That'd be my first suggestion! Check with Lycian, see if this is an option. Swapping over to the long throw lensing system should, in my opinion, work wonders. You're currently at the middle to upper end of the range for the standard throw, and at the bottom of the range for the long. My bet is that you're having to heavily iris right now, killing your intensity. I'm more in the events world, but can say that our 1267 rocks the comedy shows we do in small basketball arenas, which is a bit longer of a throw than what you're looking at.

Maybe Lycian can get you a demo, and if you can retrofit, it'll likely be a hell of a lot cheaper than new! Spend the extra on some fun toys!
 

JD

Well-Known Member
Check your Iris. A 20% aperture means 80% of your light is being wasted. If that is the case the answer is in your optics. (see suggestions above.)
 

Michael K

Well-Known Member
To farther what JD said, first off, you should make sure the zoom (not iris) is set to smallest size it can be comfortably be, while still having enough coverage for the shortest throw/most down stage performing positions used. (It's quite possible this never got set right, or got 'fixed' up by an inexperienced spot op at some point.) If the output is still not satisfactory, definitely look into smigit2002's suggestion above and convert the spots over to the long throw version, which will definitely much cheaper then new spots.

If you do decide to go new, go for LED if you have the budget, otherwise go the used 1.2 kw units to use for the next 5-10 years while the LED followspot market settles out.

I don't think you'll find anything brighter than your current SuperArcs if their spec sheet is to be believed - 256 fc at 100' - near the $8000 mark. I think I would test the SuperArcs with a good illuminance meter and see if its close to the spec sheet, but probably in the 2K xenon range to be brighter than that 256 at 100'.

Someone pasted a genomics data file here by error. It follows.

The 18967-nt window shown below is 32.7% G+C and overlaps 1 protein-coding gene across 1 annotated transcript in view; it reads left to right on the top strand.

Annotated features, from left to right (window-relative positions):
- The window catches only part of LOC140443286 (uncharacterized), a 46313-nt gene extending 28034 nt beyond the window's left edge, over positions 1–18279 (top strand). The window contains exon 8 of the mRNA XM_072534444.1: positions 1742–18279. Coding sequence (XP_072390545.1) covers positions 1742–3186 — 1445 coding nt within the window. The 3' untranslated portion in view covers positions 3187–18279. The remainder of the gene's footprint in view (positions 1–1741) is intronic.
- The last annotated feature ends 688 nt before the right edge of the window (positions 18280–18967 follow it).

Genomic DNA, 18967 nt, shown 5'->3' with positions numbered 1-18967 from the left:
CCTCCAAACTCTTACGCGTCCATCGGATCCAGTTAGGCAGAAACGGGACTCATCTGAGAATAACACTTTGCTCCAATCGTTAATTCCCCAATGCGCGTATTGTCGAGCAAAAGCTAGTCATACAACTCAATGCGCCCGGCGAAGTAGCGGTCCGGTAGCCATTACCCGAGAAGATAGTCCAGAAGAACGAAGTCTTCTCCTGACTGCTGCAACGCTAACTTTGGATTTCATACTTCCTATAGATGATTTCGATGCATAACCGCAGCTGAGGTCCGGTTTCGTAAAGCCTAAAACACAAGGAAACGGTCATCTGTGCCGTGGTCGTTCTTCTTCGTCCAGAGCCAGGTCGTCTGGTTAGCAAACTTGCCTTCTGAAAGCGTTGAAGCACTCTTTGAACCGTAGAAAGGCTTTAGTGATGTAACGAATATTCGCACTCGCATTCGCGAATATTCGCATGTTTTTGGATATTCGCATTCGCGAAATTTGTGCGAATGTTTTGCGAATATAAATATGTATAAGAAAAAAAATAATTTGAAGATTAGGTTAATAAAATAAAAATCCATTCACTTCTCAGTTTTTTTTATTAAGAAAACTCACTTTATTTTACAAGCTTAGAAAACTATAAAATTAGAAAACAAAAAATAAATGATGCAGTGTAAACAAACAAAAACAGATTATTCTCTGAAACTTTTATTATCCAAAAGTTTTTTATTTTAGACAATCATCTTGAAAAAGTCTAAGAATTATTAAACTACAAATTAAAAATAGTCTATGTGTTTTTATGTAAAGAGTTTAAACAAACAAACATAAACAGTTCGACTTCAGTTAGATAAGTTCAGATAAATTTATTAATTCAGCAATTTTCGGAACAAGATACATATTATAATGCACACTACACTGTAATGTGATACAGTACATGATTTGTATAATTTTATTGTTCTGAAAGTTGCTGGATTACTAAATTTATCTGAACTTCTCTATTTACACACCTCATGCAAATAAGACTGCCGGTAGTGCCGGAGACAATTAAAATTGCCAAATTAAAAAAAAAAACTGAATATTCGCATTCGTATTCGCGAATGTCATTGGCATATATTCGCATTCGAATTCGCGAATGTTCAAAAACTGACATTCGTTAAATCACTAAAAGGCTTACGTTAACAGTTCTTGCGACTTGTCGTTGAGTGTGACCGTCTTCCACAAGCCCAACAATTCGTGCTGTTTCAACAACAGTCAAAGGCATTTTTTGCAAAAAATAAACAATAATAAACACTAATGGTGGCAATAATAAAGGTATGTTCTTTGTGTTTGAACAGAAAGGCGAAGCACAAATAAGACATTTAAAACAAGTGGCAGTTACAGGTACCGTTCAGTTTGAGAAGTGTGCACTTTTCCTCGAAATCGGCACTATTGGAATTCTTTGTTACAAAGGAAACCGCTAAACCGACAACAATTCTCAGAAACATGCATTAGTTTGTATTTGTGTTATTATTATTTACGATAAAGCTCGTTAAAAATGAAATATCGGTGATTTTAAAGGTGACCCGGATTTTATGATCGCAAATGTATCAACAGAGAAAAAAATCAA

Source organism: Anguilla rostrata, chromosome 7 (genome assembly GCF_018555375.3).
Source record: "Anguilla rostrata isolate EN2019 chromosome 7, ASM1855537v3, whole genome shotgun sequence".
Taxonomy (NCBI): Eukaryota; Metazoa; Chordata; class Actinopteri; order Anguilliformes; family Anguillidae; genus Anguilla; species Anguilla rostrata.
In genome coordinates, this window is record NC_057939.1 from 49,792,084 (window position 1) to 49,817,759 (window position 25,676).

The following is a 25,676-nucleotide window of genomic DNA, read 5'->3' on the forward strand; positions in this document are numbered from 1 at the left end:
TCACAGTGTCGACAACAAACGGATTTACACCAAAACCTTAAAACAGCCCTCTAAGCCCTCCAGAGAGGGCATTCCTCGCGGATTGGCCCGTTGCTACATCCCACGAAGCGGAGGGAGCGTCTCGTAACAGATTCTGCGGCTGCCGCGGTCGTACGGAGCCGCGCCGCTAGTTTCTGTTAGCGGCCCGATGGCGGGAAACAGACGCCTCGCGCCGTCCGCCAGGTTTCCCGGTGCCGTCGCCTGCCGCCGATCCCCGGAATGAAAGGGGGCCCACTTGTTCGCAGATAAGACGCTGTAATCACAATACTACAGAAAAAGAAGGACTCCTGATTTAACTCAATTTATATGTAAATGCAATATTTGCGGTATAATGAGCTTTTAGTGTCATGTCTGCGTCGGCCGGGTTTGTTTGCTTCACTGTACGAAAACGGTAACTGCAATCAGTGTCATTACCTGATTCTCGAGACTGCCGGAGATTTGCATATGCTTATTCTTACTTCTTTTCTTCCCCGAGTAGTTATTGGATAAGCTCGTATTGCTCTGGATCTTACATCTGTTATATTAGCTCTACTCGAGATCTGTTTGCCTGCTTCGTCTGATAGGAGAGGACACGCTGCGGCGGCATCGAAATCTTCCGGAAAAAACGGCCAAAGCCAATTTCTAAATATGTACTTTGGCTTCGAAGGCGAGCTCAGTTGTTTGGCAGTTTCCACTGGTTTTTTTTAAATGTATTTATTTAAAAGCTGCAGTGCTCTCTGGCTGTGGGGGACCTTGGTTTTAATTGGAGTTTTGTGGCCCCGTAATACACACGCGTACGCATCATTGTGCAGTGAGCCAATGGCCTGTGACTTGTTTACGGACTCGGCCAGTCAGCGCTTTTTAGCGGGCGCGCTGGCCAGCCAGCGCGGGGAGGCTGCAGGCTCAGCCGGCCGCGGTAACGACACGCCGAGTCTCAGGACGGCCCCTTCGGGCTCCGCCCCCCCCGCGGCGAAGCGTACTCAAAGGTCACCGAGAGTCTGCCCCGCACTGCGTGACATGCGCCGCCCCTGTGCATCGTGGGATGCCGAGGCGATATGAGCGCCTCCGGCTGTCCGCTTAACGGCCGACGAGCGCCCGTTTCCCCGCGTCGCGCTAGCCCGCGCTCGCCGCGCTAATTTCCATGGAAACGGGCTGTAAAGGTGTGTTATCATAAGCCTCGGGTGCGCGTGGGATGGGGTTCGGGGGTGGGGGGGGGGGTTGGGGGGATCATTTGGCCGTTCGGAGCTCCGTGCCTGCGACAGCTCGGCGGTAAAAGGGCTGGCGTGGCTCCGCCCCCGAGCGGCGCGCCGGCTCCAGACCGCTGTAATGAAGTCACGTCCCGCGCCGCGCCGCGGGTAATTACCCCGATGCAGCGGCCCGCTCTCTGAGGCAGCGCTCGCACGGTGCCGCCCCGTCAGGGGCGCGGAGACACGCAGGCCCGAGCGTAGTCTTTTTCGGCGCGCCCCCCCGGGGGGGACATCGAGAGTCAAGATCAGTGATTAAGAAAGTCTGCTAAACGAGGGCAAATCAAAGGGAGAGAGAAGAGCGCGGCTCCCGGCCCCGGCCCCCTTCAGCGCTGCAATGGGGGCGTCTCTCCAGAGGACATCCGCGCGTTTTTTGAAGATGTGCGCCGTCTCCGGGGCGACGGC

True, but that number is a little misleading, as that's with a 25" (!) diameter pool, which is barely a shoulders up shot.
 

Mac Hosehead

Well-Known Member
The SuperArc is somewhat unique in that as you iris down the lamp is moved towards the front. So the beam actually increases in intensity as you iris in. I would agree with @smigit2002 that if you can retrofit to the long-throw lenses, it might be a good way to go. Keep in mind that a more powerful spot in a different model might be appreciably larger. Even the long-throw lenses will add some length to the spot.
 

PeteEngel

Active Member
the 1266 is a short throw fixture and 110' isn't the proper distance for the fixture, regardless of what the photometrics say. Lycian themselves state that photometrics should not be trusted. That being said, if you can upgrade the unit with the long throw lens, making it a 1267, that at least will give you a more properly lensed fixture for the facility. Regardless of anyone's personal followspot favs (after using a wide variety of different manufacturers fixture, I'm still a RJ fan), what works for you budget and optic-wise is what you should go with. As you know, followspots stick around for a long time and your purchase should reflect the long term investment such a decision requires. I would frankly lean toward a LED fixture for this throw now. there are a number of different fixtures out there and you should get them all in the room side by side and see which one you like the best. If a company is afraid of a shoot out, their product should be dismissed from your consideration. Good Luck.
 
All of this is super helpful, thank you all! I am going to investigate the iris/zoom relationship and see if I can get some more light out of it in the short term. I forgot to mention, that the watt watch meters and tap switches no longer work- we are adjusting the spots visually. Also, I am on the second power tray in one of the units and have replaced the tilt knobs on the other unit (they just crumbled to bits one evening!). These spots have been workhorses and are tired. I absolutely get that spots should last forever, but I am willing to send these units out to pasture. I appreciate the info about the Oz vs the Topaze. If there are other favorites, I would appreciate hearing about them.